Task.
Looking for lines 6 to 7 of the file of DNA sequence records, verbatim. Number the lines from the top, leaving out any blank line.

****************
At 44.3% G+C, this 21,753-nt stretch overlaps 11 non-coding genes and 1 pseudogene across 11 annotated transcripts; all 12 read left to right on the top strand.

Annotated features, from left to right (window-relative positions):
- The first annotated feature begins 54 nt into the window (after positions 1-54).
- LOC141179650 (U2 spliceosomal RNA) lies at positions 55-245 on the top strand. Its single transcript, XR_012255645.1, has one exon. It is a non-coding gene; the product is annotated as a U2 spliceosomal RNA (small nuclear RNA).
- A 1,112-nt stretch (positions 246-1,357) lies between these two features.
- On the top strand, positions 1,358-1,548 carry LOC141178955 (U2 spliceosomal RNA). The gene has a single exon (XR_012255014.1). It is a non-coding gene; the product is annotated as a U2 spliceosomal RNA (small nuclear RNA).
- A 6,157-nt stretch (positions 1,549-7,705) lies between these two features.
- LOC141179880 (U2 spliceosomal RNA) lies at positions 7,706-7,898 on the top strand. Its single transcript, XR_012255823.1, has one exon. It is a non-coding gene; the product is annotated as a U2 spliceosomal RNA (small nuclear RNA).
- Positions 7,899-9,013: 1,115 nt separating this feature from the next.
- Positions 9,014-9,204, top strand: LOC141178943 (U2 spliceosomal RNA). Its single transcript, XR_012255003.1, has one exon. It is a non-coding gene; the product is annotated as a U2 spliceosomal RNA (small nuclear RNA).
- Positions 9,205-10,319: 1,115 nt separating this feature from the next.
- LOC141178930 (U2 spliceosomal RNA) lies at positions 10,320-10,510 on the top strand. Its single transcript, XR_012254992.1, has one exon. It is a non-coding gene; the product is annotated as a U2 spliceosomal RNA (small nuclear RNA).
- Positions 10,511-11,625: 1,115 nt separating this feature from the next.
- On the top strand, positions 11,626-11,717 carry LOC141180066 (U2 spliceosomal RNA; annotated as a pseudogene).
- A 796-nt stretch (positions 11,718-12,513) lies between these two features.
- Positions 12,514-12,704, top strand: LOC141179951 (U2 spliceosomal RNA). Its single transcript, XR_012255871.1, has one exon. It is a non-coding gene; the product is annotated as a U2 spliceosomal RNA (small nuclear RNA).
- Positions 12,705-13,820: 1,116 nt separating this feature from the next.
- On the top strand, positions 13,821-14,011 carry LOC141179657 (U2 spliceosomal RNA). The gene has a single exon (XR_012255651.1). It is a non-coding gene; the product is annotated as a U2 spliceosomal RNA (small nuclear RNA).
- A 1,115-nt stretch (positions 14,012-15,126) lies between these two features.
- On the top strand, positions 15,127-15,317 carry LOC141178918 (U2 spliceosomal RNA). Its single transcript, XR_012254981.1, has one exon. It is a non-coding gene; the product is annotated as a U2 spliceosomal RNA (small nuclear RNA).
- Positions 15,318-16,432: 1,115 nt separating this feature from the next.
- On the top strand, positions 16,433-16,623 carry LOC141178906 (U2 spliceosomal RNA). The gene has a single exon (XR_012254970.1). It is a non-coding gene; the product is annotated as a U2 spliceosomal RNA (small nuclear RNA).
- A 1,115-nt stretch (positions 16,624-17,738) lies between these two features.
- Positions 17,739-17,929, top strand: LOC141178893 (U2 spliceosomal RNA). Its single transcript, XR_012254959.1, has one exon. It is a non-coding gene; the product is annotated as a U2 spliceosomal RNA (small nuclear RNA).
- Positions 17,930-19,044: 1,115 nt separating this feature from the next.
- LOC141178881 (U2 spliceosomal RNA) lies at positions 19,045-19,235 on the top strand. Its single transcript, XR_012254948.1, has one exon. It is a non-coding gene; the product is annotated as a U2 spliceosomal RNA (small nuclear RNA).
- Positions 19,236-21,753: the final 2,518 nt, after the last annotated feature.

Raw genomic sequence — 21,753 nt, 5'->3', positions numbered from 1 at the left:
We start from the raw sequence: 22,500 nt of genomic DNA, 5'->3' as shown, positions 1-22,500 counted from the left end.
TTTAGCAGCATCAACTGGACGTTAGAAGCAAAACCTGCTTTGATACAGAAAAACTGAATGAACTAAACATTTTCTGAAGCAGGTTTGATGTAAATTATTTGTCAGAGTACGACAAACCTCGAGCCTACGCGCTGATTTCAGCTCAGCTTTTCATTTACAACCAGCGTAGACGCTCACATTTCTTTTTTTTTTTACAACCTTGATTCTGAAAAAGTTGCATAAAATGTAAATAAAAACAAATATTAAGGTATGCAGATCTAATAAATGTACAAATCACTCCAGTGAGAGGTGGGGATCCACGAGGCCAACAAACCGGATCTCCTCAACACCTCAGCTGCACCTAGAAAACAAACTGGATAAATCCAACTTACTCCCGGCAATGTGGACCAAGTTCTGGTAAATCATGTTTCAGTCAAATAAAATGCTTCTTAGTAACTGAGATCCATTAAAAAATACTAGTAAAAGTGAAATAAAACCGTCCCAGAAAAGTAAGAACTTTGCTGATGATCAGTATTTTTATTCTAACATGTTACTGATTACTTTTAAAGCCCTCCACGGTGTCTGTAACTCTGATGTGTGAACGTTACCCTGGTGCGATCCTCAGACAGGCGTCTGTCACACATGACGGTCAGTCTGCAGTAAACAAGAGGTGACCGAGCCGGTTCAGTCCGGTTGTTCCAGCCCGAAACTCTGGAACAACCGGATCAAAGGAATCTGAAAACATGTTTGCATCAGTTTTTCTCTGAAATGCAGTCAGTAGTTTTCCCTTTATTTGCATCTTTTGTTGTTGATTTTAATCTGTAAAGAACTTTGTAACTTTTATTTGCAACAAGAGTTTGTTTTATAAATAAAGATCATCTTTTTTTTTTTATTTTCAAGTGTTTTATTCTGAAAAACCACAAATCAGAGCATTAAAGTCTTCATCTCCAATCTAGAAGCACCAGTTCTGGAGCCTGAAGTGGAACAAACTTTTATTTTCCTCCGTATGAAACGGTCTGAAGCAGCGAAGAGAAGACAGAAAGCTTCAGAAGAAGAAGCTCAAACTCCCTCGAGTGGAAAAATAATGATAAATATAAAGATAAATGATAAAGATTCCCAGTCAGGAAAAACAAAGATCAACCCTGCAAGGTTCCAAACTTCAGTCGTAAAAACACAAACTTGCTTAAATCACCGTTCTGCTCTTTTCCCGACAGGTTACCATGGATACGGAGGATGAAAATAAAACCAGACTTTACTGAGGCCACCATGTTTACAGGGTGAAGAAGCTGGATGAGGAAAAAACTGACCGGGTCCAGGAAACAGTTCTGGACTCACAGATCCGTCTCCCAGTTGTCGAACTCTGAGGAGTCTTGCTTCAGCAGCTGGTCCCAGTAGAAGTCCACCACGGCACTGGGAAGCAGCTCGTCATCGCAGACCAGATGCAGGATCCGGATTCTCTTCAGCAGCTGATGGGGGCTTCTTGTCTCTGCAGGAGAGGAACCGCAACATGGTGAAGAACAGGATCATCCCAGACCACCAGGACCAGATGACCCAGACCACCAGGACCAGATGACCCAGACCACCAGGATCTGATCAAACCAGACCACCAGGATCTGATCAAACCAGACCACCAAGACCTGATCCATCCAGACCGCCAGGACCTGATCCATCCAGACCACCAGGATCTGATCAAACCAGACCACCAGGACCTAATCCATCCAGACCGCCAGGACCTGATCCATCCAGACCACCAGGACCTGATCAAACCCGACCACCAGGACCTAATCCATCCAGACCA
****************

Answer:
- On the top strand, positions 1,358-1,548 carry LOC141178955 (U2 spliceosomal RNA). The gene has a single exon (XR_012255014.1). It is a non-coding gene; the product is annotated as a U2 spliceosomal RNA (small nuclear RNA).
- A 6,157-nt stretch (positions 1,549-7,705) lies between these two features.